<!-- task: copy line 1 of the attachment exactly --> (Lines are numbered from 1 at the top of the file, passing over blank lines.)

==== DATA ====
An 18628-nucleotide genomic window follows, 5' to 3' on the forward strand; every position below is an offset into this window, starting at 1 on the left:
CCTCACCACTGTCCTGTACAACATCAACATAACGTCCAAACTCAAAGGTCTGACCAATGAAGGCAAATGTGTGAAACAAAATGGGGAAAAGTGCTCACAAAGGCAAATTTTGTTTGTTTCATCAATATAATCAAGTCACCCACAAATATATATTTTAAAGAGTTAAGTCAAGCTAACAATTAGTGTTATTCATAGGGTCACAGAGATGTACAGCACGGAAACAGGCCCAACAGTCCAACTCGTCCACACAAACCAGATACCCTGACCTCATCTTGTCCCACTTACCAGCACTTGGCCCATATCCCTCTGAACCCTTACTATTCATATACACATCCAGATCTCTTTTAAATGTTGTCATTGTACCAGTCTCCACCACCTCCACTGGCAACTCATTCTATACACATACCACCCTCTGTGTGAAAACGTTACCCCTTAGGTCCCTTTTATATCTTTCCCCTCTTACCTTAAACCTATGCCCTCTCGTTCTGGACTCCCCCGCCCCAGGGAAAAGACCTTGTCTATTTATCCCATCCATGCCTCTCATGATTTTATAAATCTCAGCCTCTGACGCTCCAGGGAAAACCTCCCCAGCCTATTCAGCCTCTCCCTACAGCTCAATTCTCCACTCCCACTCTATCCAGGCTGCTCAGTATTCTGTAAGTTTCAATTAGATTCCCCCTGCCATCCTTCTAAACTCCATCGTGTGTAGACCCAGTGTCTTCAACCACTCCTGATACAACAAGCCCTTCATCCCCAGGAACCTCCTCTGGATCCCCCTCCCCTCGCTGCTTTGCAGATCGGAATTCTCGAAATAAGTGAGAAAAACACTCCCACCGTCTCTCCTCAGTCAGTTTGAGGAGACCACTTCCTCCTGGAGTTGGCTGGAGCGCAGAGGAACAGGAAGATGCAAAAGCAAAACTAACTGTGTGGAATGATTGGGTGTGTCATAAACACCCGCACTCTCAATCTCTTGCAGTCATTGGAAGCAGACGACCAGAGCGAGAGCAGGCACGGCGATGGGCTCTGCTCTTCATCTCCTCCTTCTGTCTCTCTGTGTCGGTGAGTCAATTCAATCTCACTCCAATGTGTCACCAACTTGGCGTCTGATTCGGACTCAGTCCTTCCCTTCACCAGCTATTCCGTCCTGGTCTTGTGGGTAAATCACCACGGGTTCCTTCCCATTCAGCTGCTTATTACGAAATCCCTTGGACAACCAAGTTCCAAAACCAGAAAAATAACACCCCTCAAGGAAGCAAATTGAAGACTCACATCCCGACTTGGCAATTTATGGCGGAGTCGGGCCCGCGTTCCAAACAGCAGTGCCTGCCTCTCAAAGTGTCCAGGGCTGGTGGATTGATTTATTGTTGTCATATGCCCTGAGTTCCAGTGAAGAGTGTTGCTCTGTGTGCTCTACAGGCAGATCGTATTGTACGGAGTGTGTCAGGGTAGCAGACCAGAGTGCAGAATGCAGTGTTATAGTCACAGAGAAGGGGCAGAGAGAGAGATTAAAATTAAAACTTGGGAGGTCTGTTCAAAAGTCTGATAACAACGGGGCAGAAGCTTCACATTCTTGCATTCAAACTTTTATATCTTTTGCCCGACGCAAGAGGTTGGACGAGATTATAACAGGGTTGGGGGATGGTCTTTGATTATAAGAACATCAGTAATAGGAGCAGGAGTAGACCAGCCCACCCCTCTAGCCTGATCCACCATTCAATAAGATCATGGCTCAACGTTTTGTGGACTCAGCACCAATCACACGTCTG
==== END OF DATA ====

An 18628-nucleotide genomic window follows, 5' to 3' on the forward strand; every position below is an offset into this window, starting at 1 on the left: